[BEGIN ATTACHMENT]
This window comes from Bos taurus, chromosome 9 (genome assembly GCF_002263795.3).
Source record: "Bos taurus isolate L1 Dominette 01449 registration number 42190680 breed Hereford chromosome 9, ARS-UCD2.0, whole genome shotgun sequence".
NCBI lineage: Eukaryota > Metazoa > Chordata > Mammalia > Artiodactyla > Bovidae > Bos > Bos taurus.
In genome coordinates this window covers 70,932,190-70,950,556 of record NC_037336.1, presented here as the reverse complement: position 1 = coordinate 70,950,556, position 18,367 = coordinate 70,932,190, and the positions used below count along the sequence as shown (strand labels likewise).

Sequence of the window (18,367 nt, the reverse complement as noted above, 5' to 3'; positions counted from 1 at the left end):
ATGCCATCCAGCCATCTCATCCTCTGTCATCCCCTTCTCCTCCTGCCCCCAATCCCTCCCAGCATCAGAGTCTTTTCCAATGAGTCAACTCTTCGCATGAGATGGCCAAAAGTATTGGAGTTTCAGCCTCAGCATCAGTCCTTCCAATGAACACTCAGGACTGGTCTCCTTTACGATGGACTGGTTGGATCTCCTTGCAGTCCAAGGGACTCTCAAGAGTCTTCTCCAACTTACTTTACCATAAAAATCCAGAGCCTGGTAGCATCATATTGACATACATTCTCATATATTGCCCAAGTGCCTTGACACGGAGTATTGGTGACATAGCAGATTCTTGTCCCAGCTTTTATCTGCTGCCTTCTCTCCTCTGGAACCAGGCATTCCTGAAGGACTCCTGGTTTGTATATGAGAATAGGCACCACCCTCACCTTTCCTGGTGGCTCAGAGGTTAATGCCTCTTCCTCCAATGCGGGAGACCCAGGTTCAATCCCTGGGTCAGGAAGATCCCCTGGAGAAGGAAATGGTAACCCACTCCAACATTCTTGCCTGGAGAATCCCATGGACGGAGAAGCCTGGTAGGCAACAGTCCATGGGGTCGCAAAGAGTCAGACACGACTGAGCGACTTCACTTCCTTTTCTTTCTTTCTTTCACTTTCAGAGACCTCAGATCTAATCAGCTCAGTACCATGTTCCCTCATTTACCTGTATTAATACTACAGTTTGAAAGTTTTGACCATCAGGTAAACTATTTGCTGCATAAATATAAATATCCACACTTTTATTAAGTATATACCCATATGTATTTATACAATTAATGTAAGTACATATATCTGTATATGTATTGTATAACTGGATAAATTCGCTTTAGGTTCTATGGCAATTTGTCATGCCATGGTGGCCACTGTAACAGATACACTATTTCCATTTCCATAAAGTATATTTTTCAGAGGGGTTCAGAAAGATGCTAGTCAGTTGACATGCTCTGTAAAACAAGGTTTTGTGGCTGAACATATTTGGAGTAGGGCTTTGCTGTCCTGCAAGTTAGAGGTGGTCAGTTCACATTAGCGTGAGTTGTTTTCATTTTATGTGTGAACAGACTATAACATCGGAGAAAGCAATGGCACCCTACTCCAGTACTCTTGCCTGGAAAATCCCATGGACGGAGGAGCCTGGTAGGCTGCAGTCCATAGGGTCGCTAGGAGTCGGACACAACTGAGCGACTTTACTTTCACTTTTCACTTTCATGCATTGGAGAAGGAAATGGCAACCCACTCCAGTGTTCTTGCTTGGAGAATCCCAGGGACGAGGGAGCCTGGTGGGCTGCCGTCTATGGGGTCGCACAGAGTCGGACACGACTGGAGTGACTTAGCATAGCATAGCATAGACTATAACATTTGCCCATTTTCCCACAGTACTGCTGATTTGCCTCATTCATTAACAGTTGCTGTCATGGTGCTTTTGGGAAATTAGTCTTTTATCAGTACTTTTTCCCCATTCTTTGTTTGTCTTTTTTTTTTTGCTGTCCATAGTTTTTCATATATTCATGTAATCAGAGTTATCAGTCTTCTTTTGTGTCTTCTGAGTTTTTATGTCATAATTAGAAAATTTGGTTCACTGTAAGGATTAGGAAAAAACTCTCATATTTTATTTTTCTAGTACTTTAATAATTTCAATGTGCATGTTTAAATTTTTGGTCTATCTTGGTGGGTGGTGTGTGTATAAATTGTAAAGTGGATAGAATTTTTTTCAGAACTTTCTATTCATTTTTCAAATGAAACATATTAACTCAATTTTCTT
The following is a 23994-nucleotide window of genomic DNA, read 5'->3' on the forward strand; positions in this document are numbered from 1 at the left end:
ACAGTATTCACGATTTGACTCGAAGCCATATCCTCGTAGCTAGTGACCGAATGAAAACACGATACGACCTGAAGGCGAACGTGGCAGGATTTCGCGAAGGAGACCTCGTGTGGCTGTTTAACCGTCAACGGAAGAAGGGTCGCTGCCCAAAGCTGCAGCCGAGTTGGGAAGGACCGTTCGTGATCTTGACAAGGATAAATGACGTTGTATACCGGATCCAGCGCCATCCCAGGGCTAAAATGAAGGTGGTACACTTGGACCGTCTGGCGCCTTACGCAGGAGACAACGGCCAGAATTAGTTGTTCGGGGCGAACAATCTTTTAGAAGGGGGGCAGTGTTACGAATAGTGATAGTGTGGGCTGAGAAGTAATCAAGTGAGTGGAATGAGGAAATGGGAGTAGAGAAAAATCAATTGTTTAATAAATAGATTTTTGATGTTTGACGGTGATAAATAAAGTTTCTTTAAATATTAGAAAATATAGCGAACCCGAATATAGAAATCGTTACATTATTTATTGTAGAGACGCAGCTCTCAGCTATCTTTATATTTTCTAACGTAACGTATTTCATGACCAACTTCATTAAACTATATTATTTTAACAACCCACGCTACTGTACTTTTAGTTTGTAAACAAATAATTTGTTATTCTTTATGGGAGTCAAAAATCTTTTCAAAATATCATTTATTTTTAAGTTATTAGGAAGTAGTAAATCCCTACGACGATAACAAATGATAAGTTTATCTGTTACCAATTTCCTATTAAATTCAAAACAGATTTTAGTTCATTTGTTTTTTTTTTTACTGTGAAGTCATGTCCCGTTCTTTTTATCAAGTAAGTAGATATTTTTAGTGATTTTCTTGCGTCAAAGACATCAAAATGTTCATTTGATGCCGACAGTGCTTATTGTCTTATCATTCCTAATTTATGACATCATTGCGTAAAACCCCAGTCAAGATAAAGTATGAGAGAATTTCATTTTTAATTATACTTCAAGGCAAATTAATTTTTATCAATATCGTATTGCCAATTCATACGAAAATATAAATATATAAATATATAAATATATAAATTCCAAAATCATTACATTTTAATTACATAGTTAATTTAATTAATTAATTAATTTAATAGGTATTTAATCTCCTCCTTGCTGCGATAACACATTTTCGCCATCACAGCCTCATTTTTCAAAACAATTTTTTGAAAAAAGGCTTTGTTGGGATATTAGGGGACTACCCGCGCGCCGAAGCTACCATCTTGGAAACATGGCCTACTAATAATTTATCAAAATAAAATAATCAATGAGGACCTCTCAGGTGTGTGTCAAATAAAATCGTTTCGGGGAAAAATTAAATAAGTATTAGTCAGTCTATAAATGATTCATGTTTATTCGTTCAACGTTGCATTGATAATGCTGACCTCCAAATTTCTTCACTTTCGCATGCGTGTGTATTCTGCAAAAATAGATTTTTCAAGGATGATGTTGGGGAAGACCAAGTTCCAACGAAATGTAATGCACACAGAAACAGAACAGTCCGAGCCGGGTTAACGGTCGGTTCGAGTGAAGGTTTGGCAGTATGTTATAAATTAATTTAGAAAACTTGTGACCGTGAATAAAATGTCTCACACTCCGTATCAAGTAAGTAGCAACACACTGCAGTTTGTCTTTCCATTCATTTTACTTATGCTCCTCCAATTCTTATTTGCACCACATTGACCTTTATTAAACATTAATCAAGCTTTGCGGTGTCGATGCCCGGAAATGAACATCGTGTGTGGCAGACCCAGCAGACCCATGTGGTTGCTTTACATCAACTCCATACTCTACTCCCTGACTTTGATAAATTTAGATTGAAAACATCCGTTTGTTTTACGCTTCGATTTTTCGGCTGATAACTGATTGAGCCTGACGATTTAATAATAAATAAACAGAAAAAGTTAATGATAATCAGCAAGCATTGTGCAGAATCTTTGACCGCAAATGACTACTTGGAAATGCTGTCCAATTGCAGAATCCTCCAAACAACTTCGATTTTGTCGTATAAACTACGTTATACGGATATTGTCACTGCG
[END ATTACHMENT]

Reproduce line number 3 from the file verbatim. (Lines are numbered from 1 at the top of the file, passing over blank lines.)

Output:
NCBI lineage: Eukaryota > Metazoa > Chordata > Mammalia > Artiodactyla > Bovidae > Bos > Bos taurus.